Pain and pain management in the elderly population is a significant social and medical problem. Pain sensation is a complex phenomenon that typically involves activation of peripheral pain-sensing neurons (nociceptors) which send signals to the spinal cord and brain that are interpreted as pain, an unpleasant sensory experience. In this work, young (4–5 months) and aged (26–27 months) Fischer 344 x Brown Norway (F344xBN) rats were examined for nociceptor sensitivity to activation by thermal (cold and heat) and mechanical stimulation following treatment with inflammatory mediators and activators of transient receptor potential (TRP) channels. Unlike other senses that decrease in sensitivity with age, sensitivity of hindpaw nociceptors to thermal and mechanical stimulation was not different between young and aged F344xBN rats. Intraplantar injection of bradykinin (BK) produced greater thermal and mechanical allodynia in aged versus young rats, whereas only mechanical allodynia was greater in aged rats following injection of prostaglandin E2 (PGE2). Intraplantar injection of TRP channel activators, capsaicin (TRPV1), mustard oil (TRPA1) and menthol (TRPM8) each resulted in greater mechanical allodynia in aged versus young rats and capsaicin-induced heat allodynia was also greater in aged rats. A treatment-induced allodynia that was greater in young rats was never observed. The anti-allodynic effects of intraplantar injection of kappa and delta opioid receptor agonists, salvinorin-A and D-Pen2,D-Pen5]enkephalin (DPDPE), respectively, were greater in aged than young rats, whereas mu opioid receptor agonists, [D-Ala2, N-MePhe4, Gly-ol]-enkephalin (DAMGO) and morphine, were not effective in aged rats. Consistent with these observations, in primary cultures of peripheral sensory neurons, inhibition of cAMP signaling in response to delta and kappa receptor agonists was greater in cultures derived from aged rats. By contrast, mu receptor agonists did not inhibit cAMP signaling in aged rats. Thus, age-related changes in nociceptors generally favor increased pain signaling in aged versus young rats, suggesting that changes in nociceptor sensitivity may play a role in the increased incidence of pain in the elderly population. These results also suggest that development of peripherally-restricted kappa or delta opioid receptor agonists may provide safer and effective pain relief for the elderly.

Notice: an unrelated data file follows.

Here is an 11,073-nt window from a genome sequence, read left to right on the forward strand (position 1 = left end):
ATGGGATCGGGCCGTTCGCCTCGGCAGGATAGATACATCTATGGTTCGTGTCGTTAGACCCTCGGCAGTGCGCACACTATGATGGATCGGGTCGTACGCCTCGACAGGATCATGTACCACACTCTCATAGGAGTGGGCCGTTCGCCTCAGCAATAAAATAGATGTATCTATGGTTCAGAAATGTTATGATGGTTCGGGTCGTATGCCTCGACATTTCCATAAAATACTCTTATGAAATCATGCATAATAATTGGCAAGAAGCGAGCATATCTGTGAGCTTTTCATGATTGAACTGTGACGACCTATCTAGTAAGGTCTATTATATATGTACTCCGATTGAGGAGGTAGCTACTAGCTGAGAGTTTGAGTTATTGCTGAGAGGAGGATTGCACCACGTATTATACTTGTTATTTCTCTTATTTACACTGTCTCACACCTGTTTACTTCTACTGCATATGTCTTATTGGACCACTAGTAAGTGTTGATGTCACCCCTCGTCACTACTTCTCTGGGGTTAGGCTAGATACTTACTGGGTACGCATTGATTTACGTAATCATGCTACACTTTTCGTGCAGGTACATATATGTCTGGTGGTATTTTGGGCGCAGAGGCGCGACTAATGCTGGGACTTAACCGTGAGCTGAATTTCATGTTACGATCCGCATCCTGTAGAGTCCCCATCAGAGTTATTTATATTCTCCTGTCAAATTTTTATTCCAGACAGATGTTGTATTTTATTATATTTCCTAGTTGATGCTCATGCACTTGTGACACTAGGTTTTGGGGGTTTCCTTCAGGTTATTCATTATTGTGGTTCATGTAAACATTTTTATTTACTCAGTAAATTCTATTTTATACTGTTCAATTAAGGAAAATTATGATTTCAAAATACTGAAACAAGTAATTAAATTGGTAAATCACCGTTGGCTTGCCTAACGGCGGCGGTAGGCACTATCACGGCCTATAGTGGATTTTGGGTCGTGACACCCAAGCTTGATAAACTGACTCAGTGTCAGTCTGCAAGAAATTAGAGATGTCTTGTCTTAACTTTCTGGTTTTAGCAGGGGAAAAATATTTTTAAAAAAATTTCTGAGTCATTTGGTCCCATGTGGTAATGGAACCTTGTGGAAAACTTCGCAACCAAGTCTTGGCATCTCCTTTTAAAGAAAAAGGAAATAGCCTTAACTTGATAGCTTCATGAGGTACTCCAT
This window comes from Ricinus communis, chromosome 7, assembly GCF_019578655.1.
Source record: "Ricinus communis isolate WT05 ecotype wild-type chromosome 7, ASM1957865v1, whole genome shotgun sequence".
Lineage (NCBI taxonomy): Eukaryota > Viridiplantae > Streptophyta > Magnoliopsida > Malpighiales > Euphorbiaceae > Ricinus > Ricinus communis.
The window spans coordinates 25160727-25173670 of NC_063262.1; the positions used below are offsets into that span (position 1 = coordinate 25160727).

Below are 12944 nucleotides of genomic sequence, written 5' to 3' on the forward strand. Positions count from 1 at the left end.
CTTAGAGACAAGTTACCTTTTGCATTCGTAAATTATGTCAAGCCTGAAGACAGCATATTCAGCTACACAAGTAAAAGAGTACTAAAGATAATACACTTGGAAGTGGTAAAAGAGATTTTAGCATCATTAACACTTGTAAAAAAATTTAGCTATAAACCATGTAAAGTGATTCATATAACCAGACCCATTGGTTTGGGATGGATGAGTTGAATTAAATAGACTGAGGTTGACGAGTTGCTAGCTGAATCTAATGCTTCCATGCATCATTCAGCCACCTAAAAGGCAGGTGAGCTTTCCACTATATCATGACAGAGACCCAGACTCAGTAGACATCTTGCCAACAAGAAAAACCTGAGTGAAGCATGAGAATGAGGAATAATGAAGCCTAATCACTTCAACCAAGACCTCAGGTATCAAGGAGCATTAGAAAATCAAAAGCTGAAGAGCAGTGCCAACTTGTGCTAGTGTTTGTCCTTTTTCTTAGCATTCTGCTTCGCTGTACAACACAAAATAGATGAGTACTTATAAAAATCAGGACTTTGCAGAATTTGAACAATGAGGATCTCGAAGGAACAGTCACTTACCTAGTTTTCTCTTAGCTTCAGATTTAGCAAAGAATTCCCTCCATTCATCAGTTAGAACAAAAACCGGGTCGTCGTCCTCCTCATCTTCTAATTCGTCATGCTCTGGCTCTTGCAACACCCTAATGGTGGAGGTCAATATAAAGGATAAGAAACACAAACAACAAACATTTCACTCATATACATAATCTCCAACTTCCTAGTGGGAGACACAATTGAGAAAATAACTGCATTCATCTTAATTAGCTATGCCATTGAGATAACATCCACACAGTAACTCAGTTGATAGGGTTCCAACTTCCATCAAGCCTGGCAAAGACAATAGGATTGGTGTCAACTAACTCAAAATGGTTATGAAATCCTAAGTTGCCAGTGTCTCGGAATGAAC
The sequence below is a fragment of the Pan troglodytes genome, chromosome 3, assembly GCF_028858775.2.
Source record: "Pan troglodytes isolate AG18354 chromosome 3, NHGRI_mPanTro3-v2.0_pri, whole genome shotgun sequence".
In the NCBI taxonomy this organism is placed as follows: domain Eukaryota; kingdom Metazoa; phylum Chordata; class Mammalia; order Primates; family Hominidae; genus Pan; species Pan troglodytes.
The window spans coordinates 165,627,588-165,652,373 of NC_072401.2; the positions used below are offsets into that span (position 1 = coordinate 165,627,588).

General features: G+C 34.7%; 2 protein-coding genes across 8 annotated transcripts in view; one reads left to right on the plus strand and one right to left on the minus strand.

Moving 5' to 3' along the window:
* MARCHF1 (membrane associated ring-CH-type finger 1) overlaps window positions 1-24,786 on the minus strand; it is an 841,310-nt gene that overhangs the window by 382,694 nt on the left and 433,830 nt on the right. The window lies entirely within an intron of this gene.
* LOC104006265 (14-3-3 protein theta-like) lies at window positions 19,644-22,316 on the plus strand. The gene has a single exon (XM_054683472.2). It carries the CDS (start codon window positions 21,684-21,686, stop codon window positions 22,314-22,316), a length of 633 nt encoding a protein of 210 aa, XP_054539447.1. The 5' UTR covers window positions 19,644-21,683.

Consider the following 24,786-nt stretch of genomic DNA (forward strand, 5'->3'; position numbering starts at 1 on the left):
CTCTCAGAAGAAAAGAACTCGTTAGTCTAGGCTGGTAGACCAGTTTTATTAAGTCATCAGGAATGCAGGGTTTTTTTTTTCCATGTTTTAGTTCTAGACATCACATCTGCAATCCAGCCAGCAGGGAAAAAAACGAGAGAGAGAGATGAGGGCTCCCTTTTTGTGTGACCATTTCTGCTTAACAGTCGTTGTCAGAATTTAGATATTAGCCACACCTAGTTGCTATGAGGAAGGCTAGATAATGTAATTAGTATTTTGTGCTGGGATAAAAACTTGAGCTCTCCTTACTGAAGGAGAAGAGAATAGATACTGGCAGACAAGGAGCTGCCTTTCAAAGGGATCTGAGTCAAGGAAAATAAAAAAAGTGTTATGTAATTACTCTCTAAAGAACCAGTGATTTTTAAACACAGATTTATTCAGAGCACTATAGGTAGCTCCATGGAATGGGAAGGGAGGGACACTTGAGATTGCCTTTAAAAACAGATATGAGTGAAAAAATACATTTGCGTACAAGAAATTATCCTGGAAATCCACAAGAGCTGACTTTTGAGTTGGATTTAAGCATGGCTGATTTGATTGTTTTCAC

ASJC Scopus subject areas
- Cellular and Molecular Neuroscience